In the wake of 2008, it’s probably safe to say there isn’t a person alive who completely trusts a banker.
If, however, you happen to be dead, it’s more difficult to scrutinize the activities of those conducting your finances, a fact underscored by the alleged theft of hundreds of thousands of dollars from at least eight accounts belonging to deceased clients of JP Morgan.
According to an indictment filed this month in State Supreme Court in Brooklyn, Jonathan Francis and Dion Allison, employees at a Bedford-Stuyvesant branch, made hundreds of withdrawals from the accounts using ATM cards they issued. One of those charged told investigators he “used the log-on IDs of co-workers when they walked away from their desks,” Bloomberg reports.
As The New York Times goes on to recount, “Mr. Allison, 30, and Mr. Francis, 27, created bank cards for several of the dormant accounts [and] with two friends, Gregory Desrameaux, 24, and Kery Phillips, 40, the men then withdrew most of the stolen money, about $300,000, by using A.T.M.s around New York City.”
(from left: Francis, Allison, Desrameaux)
But it gets worse. Here’s more from The Times:
In April 2013 alone, members of the group made withdrawals on 26 of 30 days, according to the indictment. One night at a Chase branch at Nostrand and Church Avenues, they withdrew $1,000 from one account; 49 seconds later, group members took out $1,000 from a different account.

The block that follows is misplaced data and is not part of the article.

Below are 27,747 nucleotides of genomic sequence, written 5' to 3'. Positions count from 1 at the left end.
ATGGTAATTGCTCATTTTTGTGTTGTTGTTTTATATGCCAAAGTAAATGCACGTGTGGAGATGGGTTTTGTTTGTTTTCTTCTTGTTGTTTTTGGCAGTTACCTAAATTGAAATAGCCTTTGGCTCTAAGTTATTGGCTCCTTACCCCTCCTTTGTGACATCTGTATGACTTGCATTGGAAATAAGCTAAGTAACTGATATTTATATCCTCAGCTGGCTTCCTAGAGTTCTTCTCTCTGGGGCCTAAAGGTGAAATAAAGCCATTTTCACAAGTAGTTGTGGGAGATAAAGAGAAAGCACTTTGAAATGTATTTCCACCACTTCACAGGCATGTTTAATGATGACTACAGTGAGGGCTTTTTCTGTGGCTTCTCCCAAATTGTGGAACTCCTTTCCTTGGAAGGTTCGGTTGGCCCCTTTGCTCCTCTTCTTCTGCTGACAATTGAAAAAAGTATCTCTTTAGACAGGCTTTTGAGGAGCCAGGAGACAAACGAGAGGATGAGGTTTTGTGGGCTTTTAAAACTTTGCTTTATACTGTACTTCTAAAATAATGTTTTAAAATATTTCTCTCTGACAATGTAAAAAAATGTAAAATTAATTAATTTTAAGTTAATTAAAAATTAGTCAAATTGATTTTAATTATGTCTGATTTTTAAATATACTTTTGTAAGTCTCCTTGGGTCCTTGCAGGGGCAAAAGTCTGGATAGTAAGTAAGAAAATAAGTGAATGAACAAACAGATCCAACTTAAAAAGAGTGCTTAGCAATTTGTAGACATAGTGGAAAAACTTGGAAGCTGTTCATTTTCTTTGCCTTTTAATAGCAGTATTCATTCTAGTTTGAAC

By May of that year, people in the group had created fake power of attorney documents. That gave Mr. Phillips control of four of the dormant accounts, Adam Zion, an assistant district attorney, said in court on Monday.
This allowed Mr. Phillips to withdraw much more money than the daily A.T.M. limit, up to $9,500 at a time, through a teller.
In another example of the scheme, in February 2013, according to the indictment, Mr. Allison created a bank card for one account. That May, at a Chase branch on Flatbush Avenue, Mr. Phillips turned in fake power of attorney documents giving him control of the account. The same day, prosecutors said, Mr. Phillips withdrew through a teller $49,929.91 — everything that remained — from the account.
The four face charges of conspiracy, grand larceny and falsifying business records and could face up to 15 years in prison if convicted.
Allison was arraigned on Monday. Francis denies the allegations as does Desrameaux. Phillips is in the wind apparently. As others have noted, this isn’t the first time JP Morgan employees have stolen from customer accounts. Earlier this year, Michael Oppenheim, an investment adviser, was charged with stealing $20 million from seven of his clients while Peter Persaud, who also worked at a Brooklyn branch, allegedly sold client account numbers, Social Security numbers, and DOBs to an undercover agent.
So while you can apparently still go to jail for robbing clients the old fashioned way, JP Morgan, like its bulge bracket brethren, can count on token fines and wrist slaps for rigging FX markets, diverting excess deposits to massive curve trades in off-the-run CDS indices, and other instances of more “innovative” highway robbery.
And the punchline to the whole story: it comes courtesy of weak internal procedures meets Washington’s grossly inefficient bureaucracy:
While prosecutors believe most, if not all, of the account holders have died, benefit checks continued to be deposited because of faulty reporting to the Social Security Administration.